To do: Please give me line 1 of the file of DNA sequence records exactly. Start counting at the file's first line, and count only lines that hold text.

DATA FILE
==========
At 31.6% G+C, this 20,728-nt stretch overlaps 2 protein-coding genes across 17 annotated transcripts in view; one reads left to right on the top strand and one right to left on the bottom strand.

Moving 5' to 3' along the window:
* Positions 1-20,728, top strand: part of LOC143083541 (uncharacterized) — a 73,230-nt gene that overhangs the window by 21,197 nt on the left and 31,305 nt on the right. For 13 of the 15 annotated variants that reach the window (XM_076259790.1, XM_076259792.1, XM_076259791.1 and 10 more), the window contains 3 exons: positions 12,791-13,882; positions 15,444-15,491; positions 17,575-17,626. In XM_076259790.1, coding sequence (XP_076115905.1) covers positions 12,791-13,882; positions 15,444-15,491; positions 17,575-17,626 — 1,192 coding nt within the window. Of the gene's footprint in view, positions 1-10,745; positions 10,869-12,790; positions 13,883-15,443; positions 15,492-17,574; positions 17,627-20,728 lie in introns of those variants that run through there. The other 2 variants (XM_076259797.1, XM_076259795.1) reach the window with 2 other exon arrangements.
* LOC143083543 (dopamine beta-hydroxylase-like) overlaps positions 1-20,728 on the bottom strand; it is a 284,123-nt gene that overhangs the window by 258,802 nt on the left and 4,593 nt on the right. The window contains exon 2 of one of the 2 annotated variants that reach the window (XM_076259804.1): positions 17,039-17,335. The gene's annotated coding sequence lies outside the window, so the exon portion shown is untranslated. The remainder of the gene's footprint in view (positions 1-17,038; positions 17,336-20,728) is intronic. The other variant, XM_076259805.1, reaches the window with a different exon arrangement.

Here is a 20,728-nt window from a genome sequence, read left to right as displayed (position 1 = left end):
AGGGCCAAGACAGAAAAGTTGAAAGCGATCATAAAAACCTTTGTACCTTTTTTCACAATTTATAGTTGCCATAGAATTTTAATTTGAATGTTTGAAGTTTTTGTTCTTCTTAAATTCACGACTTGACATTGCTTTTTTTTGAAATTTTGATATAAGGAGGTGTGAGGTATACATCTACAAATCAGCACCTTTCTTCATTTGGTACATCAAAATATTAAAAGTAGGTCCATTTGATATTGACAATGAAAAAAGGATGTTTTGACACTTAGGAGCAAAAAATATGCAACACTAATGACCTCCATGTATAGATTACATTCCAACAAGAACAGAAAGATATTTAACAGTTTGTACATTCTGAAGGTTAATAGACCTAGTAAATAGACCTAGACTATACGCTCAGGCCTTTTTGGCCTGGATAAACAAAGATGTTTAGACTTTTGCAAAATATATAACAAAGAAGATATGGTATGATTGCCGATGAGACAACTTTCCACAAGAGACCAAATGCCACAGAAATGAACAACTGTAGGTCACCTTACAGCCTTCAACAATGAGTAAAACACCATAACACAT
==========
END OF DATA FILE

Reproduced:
At 31.6% G+C, this 20,728-nt stretch overlaps 2 protein-coding genes across 17 annotated transcripts in view; one reads left to right on the top strand and one right to left on the bottom strand.